Pole Stamina 140 Up Close At The Sea Otter

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We got up close and personal with the new Pole Stamina 140 at today’s Sea Otter Classic in Monterey, California.

Previously dubbed the Bushmaster, apparently that name was in use, so Pole logically chose to name it in line with the existing Stamina 180. It features the raw machined aluminium look of the Pole Machine although, unlike that bike, which is machined in two halves and then bonded and bolted together, Pole is confident enough in its construction that it has removed the bolted aspect of the frame.

The Stamina 140 is a 140mm all-round fun trail bike with 29in wheels and pretty modern geometry, with 64°/78° angles and a reach of 500mm for a size large.

pole stamina 140 sea otter 2019
Steep and slack.

This is the first time we’d seen one in the flesh, and designer Leo Kokkonen was happy to show us some of the finer details. He was particularly proud of the weight (13.2kg/29.1lbs) and the lateral stiffness (very)…

pole stamina 140 sea otter 2019
If you’re going to machine things, might as well get a logo in.
pole stamina 140 sea otter 2019
Unlike the Machine, the Stamina is symmetrical
pole stamina 140 sea otter 2019
Pole is after suggestions for what to put into the new, larger hollow main pivot
pole stamina 140 sea otter 2019
Pole reckons that its 180mm bike is just as fun though…

Leo reckons that most riders would get on just as well on the bigger Pole Stamina 180, but admits that some riders aren’t going to be going flat out all the time and might enjoy the slightly shorter travel.

pole stamina 140 sea otter 2019
Complicated, yet simple

Compared to the Stamina 180, the 140 has enlarged bearings, which allow for shorter linkages due to the larger bearing diameter. The swingarm pivots are three-piece too, with a keyed axle much like a crank. This allows easy replacement of, say, just a single side of a rear end if you damage it.

pole stamina 140 sea otter 2019
The linkages have been shortened thanks to the bigger pivots

Huck Norris 2.0 Prototypes spotted

Pole and Huck Norris, the rim protection system both share a designer in Leo and he had some prototypes of the new Huck Norris system he’s working on. The new version will have dual (or even triple) density foam to improve rim protection and reduce bounce when bottoming out. There are no release dates yet, and Leo reckons there’s still another season of testing to go, but you heard it here first…

pole stamina 140 sea otter 2019 huck norris
The new system will have tougher foam to provided a more graduated bump resistance.
pole stamina 140 sea otter 2019 huck norris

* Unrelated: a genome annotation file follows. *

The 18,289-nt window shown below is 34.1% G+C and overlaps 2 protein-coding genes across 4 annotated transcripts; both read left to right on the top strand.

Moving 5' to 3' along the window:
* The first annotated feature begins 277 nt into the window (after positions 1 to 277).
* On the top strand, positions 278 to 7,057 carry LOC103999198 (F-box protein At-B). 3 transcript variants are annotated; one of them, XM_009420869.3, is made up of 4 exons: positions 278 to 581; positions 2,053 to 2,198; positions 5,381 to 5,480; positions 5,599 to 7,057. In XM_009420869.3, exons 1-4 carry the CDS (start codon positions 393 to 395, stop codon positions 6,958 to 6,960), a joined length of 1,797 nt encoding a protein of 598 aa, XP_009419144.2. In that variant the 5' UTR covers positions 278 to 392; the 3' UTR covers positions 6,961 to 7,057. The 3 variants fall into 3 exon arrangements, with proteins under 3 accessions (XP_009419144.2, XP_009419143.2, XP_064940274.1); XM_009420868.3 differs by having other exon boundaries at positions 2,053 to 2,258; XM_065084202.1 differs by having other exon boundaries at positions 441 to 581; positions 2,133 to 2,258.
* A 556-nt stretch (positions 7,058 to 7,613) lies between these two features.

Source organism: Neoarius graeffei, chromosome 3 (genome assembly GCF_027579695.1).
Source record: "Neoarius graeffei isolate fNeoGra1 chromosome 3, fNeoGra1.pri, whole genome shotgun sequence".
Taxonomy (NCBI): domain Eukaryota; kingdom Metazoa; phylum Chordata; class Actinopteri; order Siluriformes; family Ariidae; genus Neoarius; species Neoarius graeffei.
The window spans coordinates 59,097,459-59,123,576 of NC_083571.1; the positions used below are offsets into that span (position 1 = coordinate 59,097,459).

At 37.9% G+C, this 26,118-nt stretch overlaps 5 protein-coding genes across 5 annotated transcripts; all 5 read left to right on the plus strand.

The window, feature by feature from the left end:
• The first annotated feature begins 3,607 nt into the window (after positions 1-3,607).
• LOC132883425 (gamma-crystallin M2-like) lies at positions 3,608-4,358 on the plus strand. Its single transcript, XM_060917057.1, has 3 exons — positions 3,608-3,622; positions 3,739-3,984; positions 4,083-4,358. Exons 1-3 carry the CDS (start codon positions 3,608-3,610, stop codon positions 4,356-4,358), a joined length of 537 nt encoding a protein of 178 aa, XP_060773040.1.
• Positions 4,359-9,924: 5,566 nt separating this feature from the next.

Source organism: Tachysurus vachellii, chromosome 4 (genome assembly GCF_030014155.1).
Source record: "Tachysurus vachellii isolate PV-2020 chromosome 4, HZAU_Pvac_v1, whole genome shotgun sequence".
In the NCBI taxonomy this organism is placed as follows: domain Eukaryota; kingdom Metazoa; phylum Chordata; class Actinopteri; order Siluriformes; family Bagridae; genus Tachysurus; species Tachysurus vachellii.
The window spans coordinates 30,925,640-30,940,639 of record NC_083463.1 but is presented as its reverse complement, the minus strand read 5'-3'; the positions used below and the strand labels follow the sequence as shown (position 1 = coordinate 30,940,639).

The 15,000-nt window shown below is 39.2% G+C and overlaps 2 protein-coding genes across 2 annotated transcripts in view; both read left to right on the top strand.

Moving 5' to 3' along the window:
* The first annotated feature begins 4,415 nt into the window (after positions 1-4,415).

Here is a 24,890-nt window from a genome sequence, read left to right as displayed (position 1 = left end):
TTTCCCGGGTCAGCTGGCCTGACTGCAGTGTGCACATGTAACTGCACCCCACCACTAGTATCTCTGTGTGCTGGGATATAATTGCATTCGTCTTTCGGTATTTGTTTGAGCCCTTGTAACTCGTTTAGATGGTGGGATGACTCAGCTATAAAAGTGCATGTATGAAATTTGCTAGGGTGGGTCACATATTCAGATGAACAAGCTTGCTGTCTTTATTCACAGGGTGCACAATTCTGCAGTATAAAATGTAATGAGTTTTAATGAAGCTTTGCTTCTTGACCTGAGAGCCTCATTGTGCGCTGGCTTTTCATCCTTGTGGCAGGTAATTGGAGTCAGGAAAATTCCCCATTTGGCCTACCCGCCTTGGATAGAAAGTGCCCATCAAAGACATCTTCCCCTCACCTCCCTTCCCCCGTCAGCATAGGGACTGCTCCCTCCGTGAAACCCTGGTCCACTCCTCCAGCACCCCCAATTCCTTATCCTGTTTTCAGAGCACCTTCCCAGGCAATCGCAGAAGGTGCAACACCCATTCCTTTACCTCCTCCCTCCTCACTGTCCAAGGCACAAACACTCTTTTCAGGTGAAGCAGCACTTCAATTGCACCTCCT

The system might even have three layers of different foam. The cutouts may change too.

For more on the Pole Stamina 140, have a look here: polebicycles.com
And hucknorris.com


Singletrack Editor

Chipps wasn’t around for the dawn of mountain biking in the UK, but he likes to claim that he arrived in time for second breakfast (about the time he shows up for work, then…) starting in the bike trade in 1990 and becoming a full time mountain bike journalist at the start of 1994. Over the subsequent quarter century, he has seen mountain bike culture flourish and diversify and bike technology go from rigid steel frames to fully suspended carbon fibre (and sometimes back to rigid steel as well.)

His riding style is best described as ‘medium, wheels on the ground, trail riding’ though he’s been spotted doing everything from endurance downhill racing to 24 hour cross country racing. He favours mid-travel trail bikes and claims to be wheel-size, gear, brake and tyre agnostic. In fact, his garage spans most bicycle flavours, taking in steel hardtails, carbon trail bikes, even a mountain bike tandem, along with road, touring and gravel/cyclocross bikes.

While he’s happy to chat about bikes all day, his real interest is in the people and places that bikes can introduce you to and he talks as fondly about the trails he’s ridden and riders he’s met as the bikes that took him there.

Comments (6)

    I kow a guy who bought one of these and it literally fell in to two pieces as the joint where the frame is glued together completey failed. I hope they get this sorted as it looks like a geat bike to ride.

    @pmurden did he have one of these new non-bolted only bonded models? All the earlier Stamina have bolts and glue holding them together. Did the bolts snap too?

    SA angle looks very steep, which isnt a bad thing

    I find it extraordinary that they’ve managed to use this method to get a 29lb bike. When you look at tube wall thicknesses on a normal welded frame, it’s hard to imagine that they could get machining close.
    I don’t know whether I’m super-impressed, or a little worried about their longevity. I really hope they succeed with this.

    @AlexSimon I believe they use a different aluminium alloy for the machined frames, stronger and stiffer one. But I agree it will be interesting to see how these frame fare in the long term.

    @pmurden Sorry mate, but sounds like BS. The Stamina frames (*i think) haven’t started deliveries yet. If it’s one of the earlier, first gen Machine models then have the bolts snapped? I’d be surprised.

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